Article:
Q: What inspired you to write If I Had an Octopus?
GD: Alex Barrow and I had already worked on three books in the If I Had... series so it was really just the wonderful task of deciding which animal we wanted to explore as a “different kind of pet” next!
We'd written about having a dinosaur, a sloth, and a unicorn pet, so we felt it was time to return to a “real” animal, and one that was quite different to the others - perhaps lived in the ocean... an octopus!
It was a total delight to write about how our little protagonist would imagine having one of these awe-inspiring, intelligent and beautiful creatures in her life.
Coincidentally, the (now Oscar-winning) documentary My Octopus Teacher had come out last year, just as we were about to send the book to the printers and just in time to dedicate the book to Sea Change Project, the charity connected to the movie.
Q: What inspired the illustrations for If I Had an Octopus?
AB: It was a new challenge! I never really had drawn an octopus - if I had they were background features but not a lead role. The inspiration in octopi is they are a versatile device in a story with their eight arms. We brainstormed a lot imagining what it would be like if you had eight arms.
Q: How did you first get interested in creating children’s picture books?
GD: As a kid I spent a lot of time in a world of my own, reading, writing, and drawing. I remember thinking how much I'd love to write (and illustrate) children's books when I grew up, but my life took several different turns before I eventually got there!
I now feel incredibly lucky to be doing something I love so much as an actual “job.” Working with a brilliant illustrator like Alex is a huge bonus (we've done over 10 books together so far).
We have a super-supportive editor and team at Thames & Hudson, so from initial idea to finished book, the whole process is even more rewarding when you're working with great people.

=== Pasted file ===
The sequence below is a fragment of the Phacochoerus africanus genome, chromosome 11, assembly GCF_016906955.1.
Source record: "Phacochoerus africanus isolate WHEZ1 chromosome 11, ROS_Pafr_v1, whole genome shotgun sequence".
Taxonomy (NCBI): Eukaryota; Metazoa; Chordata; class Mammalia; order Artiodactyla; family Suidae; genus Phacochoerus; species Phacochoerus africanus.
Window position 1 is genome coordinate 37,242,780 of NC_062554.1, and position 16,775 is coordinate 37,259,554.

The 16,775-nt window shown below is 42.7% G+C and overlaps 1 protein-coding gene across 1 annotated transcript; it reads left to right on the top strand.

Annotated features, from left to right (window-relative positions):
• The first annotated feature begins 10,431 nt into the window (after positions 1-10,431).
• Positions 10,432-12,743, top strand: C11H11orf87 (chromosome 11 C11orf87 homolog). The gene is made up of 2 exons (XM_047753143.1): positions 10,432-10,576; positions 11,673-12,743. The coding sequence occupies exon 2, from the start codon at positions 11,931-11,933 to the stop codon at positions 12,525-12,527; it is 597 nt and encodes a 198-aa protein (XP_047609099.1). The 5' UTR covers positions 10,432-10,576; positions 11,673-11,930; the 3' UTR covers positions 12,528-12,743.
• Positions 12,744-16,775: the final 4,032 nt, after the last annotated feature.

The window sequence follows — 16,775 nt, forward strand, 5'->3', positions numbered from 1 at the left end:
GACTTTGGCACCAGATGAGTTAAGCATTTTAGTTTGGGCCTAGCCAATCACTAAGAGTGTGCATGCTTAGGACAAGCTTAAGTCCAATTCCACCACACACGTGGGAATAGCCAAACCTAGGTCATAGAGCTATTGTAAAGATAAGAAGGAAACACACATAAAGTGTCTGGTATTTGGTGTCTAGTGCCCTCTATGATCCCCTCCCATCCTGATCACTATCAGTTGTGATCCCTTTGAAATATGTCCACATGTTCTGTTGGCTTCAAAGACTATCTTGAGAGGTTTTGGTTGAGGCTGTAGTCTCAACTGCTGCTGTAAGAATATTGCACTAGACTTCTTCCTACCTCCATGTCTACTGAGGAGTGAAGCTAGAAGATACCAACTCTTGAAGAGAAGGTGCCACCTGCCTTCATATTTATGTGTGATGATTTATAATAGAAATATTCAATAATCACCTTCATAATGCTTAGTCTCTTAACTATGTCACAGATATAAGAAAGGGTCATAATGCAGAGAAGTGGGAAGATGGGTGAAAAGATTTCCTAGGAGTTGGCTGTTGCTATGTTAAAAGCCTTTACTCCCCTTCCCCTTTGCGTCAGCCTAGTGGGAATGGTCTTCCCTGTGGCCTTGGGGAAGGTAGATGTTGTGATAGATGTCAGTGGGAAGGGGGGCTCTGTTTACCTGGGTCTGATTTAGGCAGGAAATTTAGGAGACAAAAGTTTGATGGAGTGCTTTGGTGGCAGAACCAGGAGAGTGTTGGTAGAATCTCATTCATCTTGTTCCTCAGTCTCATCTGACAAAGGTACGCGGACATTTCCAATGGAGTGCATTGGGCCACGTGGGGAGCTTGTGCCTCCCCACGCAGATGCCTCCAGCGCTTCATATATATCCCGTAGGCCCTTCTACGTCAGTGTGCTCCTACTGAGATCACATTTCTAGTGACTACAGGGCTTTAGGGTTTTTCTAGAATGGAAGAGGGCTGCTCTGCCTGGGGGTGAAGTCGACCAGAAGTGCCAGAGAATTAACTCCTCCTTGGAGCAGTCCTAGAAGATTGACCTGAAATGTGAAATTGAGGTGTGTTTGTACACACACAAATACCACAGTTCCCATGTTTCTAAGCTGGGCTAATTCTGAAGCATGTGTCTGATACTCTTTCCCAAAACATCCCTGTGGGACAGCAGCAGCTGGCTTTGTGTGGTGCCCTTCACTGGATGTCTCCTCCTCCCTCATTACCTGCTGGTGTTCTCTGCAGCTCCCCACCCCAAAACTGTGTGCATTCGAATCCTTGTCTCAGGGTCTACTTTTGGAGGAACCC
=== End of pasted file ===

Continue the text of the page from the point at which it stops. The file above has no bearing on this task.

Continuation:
AB: I’ve always been passionate about children’s picture books - as well as working as art director on Okido (and arts and science magazine for kids). It’s been a big part of my life. And my life dream is to do children’s illustration for a living.
My final work at art college was a children’s book, so could say I stayed on the bus for a long time!
Q: What do you hope kids take away from the story?
GD: If I Had an Octopus - all the books in the series - are about sparking kids' imaginations. Inspiring them to think about what it would be like to have an animal as strange and wonderful as say... an octopus in their life.
What would the possibilities and practicalities be? How would it work in every day, child-centric scenarios, such as school, playing sports and games, making dinner etc.
And we wanted to keep things really fun - to make them laugh and enjoy the silliness of these scenarios, too. And being a big fan of “accidental learning,” we tried to sneak lots of octopus facts into the story for kids to pick up along the way, without even realising it.
Because if children enjoy something, if you've engaged their interest, they are far more likely to want to explore further and find out more. So maybe that's what we want them to take away - a continuing curiosity about the natural world!
AB: I hope the story gives them a giggle and a thought on what it would be like to have a eight-armed pet.
Q: What are you working on now?
GD: A few projects, including the next two titles in the If I Had... series - watch this space!
AB: On the next book, If I Had a Kangaroo!
Q: Anything else we should know?
GD: One of the best things - perhaps the very best thing - about writing children's books is seeing the books take on a life of their own and how kids respond to them.
If our books can bring even the tiniest bit of joy, a giggle, connection to or greater understanding of the world and the creatures in it, then our work here is done!
AB: It's a lot of fun working on the If I Had a series. It seems really natural how the series is progressing (and also a lot of fun to think of all the visual gags these various eccentric pets can do!).
--Interview with Deborah Kalb